Dear Gay Men, Our Trans Advocacy Sucks. We Need To Do Better

Dear Gay Men, Our Trans Advocacy Sucks. We Need To Do Better

Originally published on

Last week was Trans Awareness Week, a time for the spreading of transgender support and information that ends with a reminder of their humanity on Trans Day Of Remembrance. In November 20, on Trans Day Of Remembrance, we hold vigils and pay homage to those we’ve lost in acts of anti-transgender violence.

Members of the LGBTQ community share love and support for trans people on their social media profiles and amongst their friends. And as a gay male, I found myself looking internally and at our community as a whole over the past week and started to realize something: our trans advocacy sucks.

The LGBTQ movement is far-reaching and extremely important. The intersectionality and diversity of those of us within the rainbow make advocacy a challenging job. However, it seems since Marsha P. Johnson, a black trans woman, threw the first brick at The Stonewall Inn which started the Stonewall riots and led to the beginning of the gay rights movement, trans people have been pushed to the wayside. White cisgender gay men took control of the wheel of the bus and threw trans people right under it.

Presumably, this is because being a white cisgender male at the time was the closest thing the LGBTQ community had to society’s definition of “normal” and were also the people with the most access to power and privilege to make changes for the community as a whole. The problem is they weren’t concerned about the community as a whole, they were concerned about self-preservation.

A lot of the fight for gay rights was initially about the recognition and assimilation of gay people into mainstream culture. LGBTQ people, specifically many white cisgendered men, wanted to be seen as being “just like straight people” and didn’t seek liberation just by the fact that just being people entitled them to their rights and humanity. In a way, many liberation movements of oppressed people have used variations of this tactic, but for the LGBTQ community, it’s particularly harmful because it’s not intersectional, and trans people suffered because of it.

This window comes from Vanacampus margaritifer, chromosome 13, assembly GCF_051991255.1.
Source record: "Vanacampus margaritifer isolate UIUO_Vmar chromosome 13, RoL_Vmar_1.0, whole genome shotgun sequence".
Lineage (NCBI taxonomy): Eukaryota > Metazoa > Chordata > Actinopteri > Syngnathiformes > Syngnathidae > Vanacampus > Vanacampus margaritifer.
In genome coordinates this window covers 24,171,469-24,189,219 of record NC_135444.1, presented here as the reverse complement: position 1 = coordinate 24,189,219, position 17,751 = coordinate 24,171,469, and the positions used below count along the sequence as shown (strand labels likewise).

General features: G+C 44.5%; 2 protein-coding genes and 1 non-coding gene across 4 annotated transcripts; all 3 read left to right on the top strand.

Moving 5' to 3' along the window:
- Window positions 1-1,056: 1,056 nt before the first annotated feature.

Trans people, as members of the LGBTQ community, have struggled to gain acceptance even from within our own ranks. Transphobia runs rampant and gay men have even launched campaigns to get them removed from the LGBTQ acronym. With this kind of hate from within, it’s no surprise how much trouble trans people have had getting liberated in the outside world.

As gay men, we enjoy a fluidity of our gender expression and regularly support other gay men who profit off of female likeness. We idolize drag queens who play up and make a mockery of gender as a form of protest, but we don’t protest enough in support of those whose gender identity is litigated not only in the court of public opinion but in real courts as well.

We will throw money at, support, and make famous those within our community who temporarily display a hyperbolic change in gender identity for entertainment value, but are reticent to support, befriend, and protect those who live the with the dangers of trans existence every single day. That needs to change. Many of us will post and scream “Trans people are not a burden” in reaction to legislation and words from the President that are transphobic, but how about this: trans people are not a burden because we are the burden on trans people.

As a gay community, our obsession with masculinity and assimilation by defining our worth through its proximity to cisgendered straight people fuels the fire of transphobia. If the best we can come up with in support of the trans community is to say that trans people are “not a burden” aka that trans people are deficit neutral, then for lack of a better word, our trans brothers and sisters are fucked.

It’s simply not enough to stop our argument for them by pointing out that they aren’t a burden on society. We have to be willing take the step further and assert their humanity on the sheer merits that trans people exist. Their trans identity in a world that shows them so much hate is their burden to carry and if helping and supporting trans individuals becomes some sort of perceived burden upon us, it should be one that we are willing to bear with pride.